LONDON — Temperatures dipped to 50 degrees this dreary practice at the Buffalo Bills temporary home as Chris Hogan stepped into the cold tub to ice his feet.
When he played college lacrosse, when he was cut three times in the NFL, he never imagined standing here with this opportunity.
“Yeah, it’s crazy,” Hogan said. “I didn’t think I’d be starting a NFL game. But for me, I’ve got to think I belong here and that I can start in this league. So I’m just going to go out there with all the confidence in the world and try to make plays for this team.”
The Bills need him.
Out is Sammy Watkins with an ankle injury.
Out is Percy Harvin contemplating retirement.
Out is Marquise Goodwin on injured reserve.
At wide receiver, the only players still around from the opening day 53-man roster are Hogan and Robert Woods. It’s a MASH unit trying to survive 3,500 miles from home.
The 6-foot-1, 220-pound Hogan has lived up to his “7-11” moniker. And the second-round pick Robert Woods is the only receiver left of the three coach Rex Ryan dubbed all “No. 1” receivers.
Then, there’s special teamer Marcus Easley, off a shoulder injury, who has caught two passes in six seasons and Denarius Moore who was signed off the street two weeks ago.
EJ Manuel is at quarterback. LeSean McCoy is at running back.
Count on the Jacksonville Jaguars daring the Bills to beat them with the pass — Woods and Hogan say they’re ready.
“The two of us, we feel like we belong out here,” Hogan said. “I think people have confidence in us. I think we’re both QB-friendly wide receivers. We’re always getting ourselves in the right spot to get open. It’ll be fun on Sunday for sure.”
Woods is eager for more looks himself. What separates him? “How I get open.”
“Be an open target for the quarterback,” Woods said. “And hopefully, since I’m the No. 1 this week, I’ll be the first guy they look at.”
These are the days Woods works for, the days when more is put on his shoulders. The 6-foot, 201-pound third-year pro was mostly solid in a supporting role his first two years, but has been targeted at least 10 times only four times in his career.
He has learned how to stop his routes on a dime to create separation. He knows Sunday is a prove-it game in his career.
“Throughout the whole training camp,” Woods said, “leading up to this process we all have been preaching to ourselves ‘No. 1 receivers, No. 1 receivers.’ Now, it’s next guy up. We’ve got to step up, produce and have every guy ready. This is the time to really lead that group.”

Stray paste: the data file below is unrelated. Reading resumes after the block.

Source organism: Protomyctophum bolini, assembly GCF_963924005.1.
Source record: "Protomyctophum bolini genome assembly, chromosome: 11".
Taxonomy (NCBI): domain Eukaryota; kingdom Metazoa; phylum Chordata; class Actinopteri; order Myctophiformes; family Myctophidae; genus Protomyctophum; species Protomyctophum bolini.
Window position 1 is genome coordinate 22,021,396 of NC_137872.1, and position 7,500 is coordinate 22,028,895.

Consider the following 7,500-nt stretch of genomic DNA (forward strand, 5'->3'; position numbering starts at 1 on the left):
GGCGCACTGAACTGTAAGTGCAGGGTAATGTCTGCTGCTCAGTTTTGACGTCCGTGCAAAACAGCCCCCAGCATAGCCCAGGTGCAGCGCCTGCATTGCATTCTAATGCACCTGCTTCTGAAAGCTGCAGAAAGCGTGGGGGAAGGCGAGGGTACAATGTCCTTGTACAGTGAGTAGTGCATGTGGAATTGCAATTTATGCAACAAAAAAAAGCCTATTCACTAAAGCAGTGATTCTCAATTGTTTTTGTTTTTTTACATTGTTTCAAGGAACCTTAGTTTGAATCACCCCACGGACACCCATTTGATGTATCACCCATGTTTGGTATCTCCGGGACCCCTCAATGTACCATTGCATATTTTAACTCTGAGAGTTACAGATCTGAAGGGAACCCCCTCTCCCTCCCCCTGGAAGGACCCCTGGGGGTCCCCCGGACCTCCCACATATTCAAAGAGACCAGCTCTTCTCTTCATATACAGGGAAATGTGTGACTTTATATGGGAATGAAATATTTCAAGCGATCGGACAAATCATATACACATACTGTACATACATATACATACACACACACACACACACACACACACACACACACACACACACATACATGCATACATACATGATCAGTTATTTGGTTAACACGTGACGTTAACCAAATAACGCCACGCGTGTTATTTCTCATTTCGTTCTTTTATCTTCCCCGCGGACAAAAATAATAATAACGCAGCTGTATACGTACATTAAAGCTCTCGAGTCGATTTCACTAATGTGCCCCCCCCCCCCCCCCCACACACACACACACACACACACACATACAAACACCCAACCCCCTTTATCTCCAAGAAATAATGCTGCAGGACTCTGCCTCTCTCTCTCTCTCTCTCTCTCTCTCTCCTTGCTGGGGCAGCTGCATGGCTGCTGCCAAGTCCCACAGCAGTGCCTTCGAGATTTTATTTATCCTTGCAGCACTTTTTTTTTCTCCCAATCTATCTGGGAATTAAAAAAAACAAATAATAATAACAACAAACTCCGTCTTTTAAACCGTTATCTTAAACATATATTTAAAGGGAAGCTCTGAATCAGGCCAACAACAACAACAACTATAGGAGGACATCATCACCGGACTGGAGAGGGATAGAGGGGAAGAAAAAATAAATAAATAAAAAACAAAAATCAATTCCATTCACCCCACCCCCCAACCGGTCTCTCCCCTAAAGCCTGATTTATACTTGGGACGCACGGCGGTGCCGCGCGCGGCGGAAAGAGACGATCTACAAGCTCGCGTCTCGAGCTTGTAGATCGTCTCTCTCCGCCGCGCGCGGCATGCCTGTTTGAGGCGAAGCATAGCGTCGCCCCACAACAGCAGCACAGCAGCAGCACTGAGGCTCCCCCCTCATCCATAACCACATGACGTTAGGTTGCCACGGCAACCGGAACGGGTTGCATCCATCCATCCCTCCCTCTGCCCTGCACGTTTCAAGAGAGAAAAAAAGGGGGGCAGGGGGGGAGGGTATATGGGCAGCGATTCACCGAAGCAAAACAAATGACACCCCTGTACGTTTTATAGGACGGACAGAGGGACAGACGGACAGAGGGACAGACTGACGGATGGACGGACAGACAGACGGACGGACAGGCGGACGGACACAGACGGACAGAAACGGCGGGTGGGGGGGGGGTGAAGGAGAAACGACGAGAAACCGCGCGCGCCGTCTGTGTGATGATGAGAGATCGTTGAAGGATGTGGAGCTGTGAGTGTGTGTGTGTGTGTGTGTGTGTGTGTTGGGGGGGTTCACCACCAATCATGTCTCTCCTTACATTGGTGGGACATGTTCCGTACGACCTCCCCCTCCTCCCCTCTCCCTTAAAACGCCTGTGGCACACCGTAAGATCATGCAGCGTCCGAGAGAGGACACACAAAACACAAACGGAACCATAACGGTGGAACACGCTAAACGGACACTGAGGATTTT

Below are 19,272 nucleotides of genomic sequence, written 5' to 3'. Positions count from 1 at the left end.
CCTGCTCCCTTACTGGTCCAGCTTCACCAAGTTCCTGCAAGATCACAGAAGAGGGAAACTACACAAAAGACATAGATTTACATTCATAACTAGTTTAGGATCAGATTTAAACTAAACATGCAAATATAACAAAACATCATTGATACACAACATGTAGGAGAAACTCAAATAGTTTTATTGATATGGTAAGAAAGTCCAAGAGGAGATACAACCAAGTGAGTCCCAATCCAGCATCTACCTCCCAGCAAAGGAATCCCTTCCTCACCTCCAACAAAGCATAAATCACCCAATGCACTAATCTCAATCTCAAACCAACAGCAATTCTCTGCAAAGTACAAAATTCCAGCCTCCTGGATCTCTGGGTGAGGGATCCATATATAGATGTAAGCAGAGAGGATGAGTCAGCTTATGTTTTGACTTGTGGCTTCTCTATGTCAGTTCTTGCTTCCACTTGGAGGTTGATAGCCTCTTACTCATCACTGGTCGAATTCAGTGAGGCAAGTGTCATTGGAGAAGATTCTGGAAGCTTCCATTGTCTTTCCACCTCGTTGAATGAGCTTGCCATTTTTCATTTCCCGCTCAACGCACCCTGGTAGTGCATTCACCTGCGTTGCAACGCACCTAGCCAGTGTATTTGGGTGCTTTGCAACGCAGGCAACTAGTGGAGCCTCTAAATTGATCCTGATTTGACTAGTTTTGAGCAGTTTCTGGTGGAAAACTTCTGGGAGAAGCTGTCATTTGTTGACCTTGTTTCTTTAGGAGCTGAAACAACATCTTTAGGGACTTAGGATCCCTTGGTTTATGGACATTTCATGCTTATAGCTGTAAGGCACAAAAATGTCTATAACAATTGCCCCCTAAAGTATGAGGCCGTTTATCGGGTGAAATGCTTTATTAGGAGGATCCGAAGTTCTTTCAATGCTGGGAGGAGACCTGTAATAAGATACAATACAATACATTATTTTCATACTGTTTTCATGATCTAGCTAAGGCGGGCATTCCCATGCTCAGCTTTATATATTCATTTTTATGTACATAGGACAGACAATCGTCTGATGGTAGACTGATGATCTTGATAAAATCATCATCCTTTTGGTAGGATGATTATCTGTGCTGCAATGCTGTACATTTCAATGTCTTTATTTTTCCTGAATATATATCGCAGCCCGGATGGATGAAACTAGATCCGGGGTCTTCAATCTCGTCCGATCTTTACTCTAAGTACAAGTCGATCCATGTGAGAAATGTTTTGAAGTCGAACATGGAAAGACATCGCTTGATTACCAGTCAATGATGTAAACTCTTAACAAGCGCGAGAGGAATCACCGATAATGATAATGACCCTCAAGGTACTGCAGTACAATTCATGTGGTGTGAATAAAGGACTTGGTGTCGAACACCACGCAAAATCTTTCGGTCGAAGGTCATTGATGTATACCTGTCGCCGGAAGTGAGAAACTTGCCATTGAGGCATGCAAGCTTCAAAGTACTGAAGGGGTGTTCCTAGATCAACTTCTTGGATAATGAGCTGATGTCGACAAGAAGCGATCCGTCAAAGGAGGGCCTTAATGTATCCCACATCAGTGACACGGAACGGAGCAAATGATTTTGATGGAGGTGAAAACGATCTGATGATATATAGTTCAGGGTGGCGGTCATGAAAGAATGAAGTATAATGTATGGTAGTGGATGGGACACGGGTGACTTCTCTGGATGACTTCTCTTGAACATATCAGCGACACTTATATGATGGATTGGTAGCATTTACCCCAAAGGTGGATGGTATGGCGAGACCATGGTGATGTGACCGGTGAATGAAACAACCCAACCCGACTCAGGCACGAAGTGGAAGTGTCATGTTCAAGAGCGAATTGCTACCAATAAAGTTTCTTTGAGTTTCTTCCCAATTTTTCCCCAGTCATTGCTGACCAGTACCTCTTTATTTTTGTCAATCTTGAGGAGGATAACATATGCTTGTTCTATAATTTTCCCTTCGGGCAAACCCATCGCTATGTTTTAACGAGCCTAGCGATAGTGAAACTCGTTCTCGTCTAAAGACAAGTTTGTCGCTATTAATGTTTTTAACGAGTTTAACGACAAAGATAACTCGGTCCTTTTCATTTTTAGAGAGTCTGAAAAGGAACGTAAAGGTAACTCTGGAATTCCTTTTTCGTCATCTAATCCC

Opportunities might’ve been fleeting for both receivers seasons past. Hogan, of course, played lacrosse at Penn State, one year of football at Monmouth (N.J.) University and then was cut by the San Francisco 49ers, New York Giants and Miami Dolphins before landing in Buffalo where he’s been a third or fourth option.
He wasn’t so much overlooked as he’s been “building” to get to this point as his position coach Sanjay Lal explained.
“This is his contract year,” Lal said, “and if people don’t see value in him then I would say he’s overlooked. People who watch the film — disregard the stats or stats don’t matter — he creates separation, catches the ball, he makes plays deep, intermediate and short. To me, that’s a really valuable guy and someone I’d personally covet to have on my team.”
Woods, to Lal, is similar. In the meeting room both carry high-level football conversations. Lal calls it talking Calculus, instead of Algebra. Say one is running a route and gets “three buzz coverage”—the linebacker “buzzes” underneath you at the steam. Hogan and Woods both know to turn inside instead of outside.
Lal has no question these two can carry a hurting position.
“I see it every day that they are starter-caliber,” he said. “I see no reason they can’t fill in and do a great job.”
Watkins would like to see 10 targets a game but he’s out again with his seventh injury since going fourth overall in the 2014 draft. For now, Hogan and Woods are the last two standing and the Bills will surely be using plenty of two-tight end sets with Charles Clay and Chris Gragg.
Hogan has tried to attack his career as a “constant, constant grind” from ripping through hours of film in search of a clue, a soft spot in a defense to leaning on all coaches he’s ever had. In addition to Lal’s expertise — who Hogan said “has changed my game” — he still talks to the Bills’ 2013 receivers coach Ike Hilliard, who’s now with the Washington Redskins.
Hilliard had 6,397 yards and 35 touchdowns his 12-year career and has coached in the NFL since 2011.
Said Hogan, “I think it’s a lot of the off-field stuff — my work ethic has kept me around.”
And each game, he’s beaten cornerbacks one-on-one deep whether the ball has arrived or not.
Outsiders will probably look at the Buffalo’s current plight as a doomsday scenario, yet there’s been nothing but calm from the Bills publicly this week.
Even General Manager Doug Whaley said “luckily we have Denarius Moore” when asked about Harvin’s sudden departure.
Who ever expected to hear those words back in August when players gushed over the wealth of talent at St. John Fisher?
Asked if he agrees with Watkins that Buffalo’s quarterbacks should take more chances, Hogan said Manuel and Tyrod Taylor are being coached, too. He’s only worried about his job, his need to get open.
“Playing quarterback is hard enough,” Hogan said. “I can’t imagine what they have to go through to make their job easier. When they want to take their shots they’re going to take their shots. And you can’t slack off when they want to take their shots. So you have to run and play hard every single play.”
With the Bills running out of receivers, Hogan and Woods probably get those shots, too.